Children of God uncovers the significant, but largely unnoticed, place of the child as a prototype of human flourishing in the work of four authors spanning the modern period. Shedding new light on the role of the child figure in modernity, and in theological responses to it, the book makes an important contribution to the disciplines of historical theology, theology and literature and ecumenical theology. Through a careful exploration of the continuities and differences in the work of Thomas Traherne, Jean-Jacques Rousseau, Friedrich Schleiermacher and Charles Péguy, it traces the ways in which their distinctive responses to human childhood structured the broader pattern of their theology, showing how they reached beyond the confines of academic theology and exercised a lasting influence on their literary and cultural context.
Christian Tradition Amid Modernity and Postmodernity
Author: Miroslav Volf
Publisher: Wm. B. Eerdmans Publishing
Over the last three decades a major cultural shift has taken place in the attitudes of Western societies toward the future. Modernitybs eclipse by postmodernity is characterized in large part by the loss of hope for a future substantially better than the present. Old optimism about human progress has given way to uncertainty and fear. In this book scholars from various disciplines -- theology, the social sciences, and the humanities -- explore the move from a bculture of optimismb to a bculture of ambiguity, b and they seek to infuse todaybs jaded language of hope with a new vitality. "The Future of Hope" offers a powerful critique of todaybs stifling cultural climate and shows why the vision of hope central to Christian faith must be a basic component of any flourishing society. The first section of the book sets the context with telling cultural criticism of modernity. The second section focuses on affinities between premodern Christian visions of hope and twentieth-century thought. The final section of the book examines the relationship between postmodern thought, Christian tradition, and biblical hope, addressing how Christians in a postmodern world can best articulate their faith. Written by truly profound thinkers, these chapters are diverse in their content, methodologies, and temperament, yet they are united by a deep engagement with both the Christian tradition and the larger cultural and intellectual climate in which we live and work. "The Future of Hope" can thus be read not just as an attempt at retrieval of hope for today but as itself one small act of hope in an age when people too seldom take time to think critically and hopefully. Contributors: DavidBillings Robert Paul Doede Kevin L. Hughes Paul Edward Hughes Daniel Johnson William Katerberg John Milbank Jurgen Moltmann James K. A. Smith Miroslav Volf Nicholas Wolterstorff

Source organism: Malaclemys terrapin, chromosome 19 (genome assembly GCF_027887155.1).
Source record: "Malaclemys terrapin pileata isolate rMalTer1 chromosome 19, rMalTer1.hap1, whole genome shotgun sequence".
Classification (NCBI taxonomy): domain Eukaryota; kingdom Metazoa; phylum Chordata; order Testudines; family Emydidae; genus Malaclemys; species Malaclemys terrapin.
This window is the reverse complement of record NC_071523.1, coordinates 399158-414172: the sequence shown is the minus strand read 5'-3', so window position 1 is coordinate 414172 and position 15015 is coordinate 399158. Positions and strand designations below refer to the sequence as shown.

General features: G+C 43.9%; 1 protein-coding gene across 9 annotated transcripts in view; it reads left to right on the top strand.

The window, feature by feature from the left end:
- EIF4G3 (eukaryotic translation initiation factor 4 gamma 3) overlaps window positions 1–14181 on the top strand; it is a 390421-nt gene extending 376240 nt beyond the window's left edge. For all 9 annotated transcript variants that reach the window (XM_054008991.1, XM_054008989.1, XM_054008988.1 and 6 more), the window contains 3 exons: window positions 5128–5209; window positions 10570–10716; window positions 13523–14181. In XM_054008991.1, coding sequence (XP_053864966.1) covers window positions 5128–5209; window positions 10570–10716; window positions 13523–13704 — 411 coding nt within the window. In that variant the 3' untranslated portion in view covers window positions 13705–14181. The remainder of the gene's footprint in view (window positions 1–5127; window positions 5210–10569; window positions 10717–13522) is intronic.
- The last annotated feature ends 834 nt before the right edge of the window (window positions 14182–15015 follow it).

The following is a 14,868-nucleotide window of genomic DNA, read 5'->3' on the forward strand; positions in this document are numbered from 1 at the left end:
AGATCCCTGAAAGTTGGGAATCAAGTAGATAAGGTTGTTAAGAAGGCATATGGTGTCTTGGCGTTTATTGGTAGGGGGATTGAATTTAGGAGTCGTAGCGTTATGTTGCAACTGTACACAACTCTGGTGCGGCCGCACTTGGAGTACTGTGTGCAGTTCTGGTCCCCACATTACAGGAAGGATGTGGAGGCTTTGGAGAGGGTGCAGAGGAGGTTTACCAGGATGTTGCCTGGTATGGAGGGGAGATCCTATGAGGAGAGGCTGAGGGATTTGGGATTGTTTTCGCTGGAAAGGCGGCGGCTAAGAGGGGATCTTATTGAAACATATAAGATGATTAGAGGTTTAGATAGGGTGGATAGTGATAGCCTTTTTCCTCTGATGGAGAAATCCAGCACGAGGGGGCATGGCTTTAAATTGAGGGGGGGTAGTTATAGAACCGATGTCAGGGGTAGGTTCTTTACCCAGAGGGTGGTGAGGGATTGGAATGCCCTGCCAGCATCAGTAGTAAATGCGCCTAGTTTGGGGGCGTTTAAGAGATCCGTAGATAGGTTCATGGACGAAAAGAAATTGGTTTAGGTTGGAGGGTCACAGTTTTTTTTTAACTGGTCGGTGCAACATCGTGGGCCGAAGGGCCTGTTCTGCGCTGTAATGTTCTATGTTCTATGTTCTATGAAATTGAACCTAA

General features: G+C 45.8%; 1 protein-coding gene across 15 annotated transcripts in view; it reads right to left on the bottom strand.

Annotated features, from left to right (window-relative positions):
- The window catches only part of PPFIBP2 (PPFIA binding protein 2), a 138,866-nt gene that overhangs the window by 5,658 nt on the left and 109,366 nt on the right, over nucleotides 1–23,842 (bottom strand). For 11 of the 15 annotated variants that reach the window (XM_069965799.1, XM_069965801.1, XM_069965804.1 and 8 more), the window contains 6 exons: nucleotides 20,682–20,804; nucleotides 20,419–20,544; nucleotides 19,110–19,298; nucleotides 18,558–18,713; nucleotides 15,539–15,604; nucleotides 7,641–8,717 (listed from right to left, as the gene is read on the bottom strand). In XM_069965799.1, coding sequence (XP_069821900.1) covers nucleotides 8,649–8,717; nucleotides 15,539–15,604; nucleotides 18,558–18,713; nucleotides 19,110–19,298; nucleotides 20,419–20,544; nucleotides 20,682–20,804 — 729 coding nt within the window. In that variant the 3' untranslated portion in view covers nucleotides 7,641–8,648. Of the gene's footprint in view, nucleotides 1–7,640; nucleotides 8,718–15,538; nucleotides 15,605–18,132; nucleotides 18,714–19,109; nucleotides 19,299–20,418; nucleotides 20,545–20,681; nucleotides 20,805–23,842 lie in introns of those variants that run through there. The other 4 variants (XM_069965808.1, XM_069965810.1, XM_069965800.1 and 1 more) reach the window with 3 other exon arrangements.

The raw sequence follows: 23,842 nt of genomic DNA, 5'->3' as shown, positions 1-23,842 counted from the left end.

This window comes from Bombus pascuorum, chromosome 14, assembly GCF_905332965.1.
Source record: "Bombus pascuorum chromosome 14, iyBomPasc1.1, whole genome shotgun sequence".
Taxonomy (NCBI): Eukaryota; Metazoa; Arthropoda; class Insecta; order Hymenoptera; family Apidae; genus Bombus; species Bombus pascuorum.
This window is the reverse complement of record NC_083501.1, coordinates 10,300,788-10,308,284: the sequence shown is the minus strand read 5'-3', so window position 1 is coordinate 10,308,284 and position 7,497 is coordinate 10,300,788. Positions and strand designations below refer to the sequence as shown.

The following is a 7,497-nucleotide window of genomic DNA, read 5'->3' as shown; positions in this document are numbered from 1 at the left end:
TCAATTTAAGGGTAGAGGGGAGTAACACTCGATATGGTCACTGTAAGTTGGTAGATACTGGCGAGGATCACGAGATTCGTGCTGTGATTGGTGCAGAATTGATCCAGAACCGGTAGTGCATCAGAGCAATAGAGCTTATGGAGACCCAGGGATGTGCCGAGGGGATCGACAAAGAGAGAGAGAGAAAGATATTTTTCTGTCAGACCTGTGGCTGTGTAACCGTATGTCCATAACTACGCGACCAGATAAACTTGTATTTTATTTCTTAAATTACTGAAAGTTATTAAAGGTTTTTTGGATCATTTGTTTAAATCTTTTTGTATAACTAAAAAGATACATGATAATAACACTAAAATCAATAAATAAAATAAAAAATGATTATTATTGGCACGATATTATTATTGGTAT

For our very survival and sanity, we need God. We need virtue. We need character. The good person brings good things out of a good treasure, and the evil person brings evil thing out of an evil treasure (Matthew 12:35). Godly people make all the difference in the world by striving to match the politics of the earth with the politics of the kingdom of God. By talking about uncovering the healing power of faith, hope, love, and prayer, this book uncovers at the same time the secret of sanitythe sanity that runs our lives at the individual level, as well as at the national and international levels. Sanity requires the rejection of the gods weve created by learning to focus on the God in whose image weve been created. Billions of dollars are spent every year on the pursuit of physical perfection. People do anything to become richer, more powerful, or more prestigiouswith improved appearances and more pleasing makeup in all domains as if the only value that really counts is the most attractive picture we are able to show. In this very expensive race for the outside perfect masks, the pursuit of inner beauty can often be pushed aside when this inner beauty is by far more important than the outer beauty. Dont we know that the Lord does not see as mortals see; they look on the outward appearance, but the Lord looks on the heart (1 Samuel 16:7)? In this book, Heal Your Life: Awakening to the Power of FaithHopeLovePrayer, Dr. Maalouf masterly invites us to reject the double lifestyle we are living and to genuinely consider living by the truth of the permeation and integration of theology and politics. Politics, Pope Paul VI declared, is the highest form of charity. And we can add that charity is the highest form of political sanity as well. Indeed, real politics takes action and contemplation. All our crises are rooted in our spiritual crisis first. For our sanity and survival, God is needed. For our sanity and survival, the politics of the earth should match the politics of the kingdom of God, as this book explains.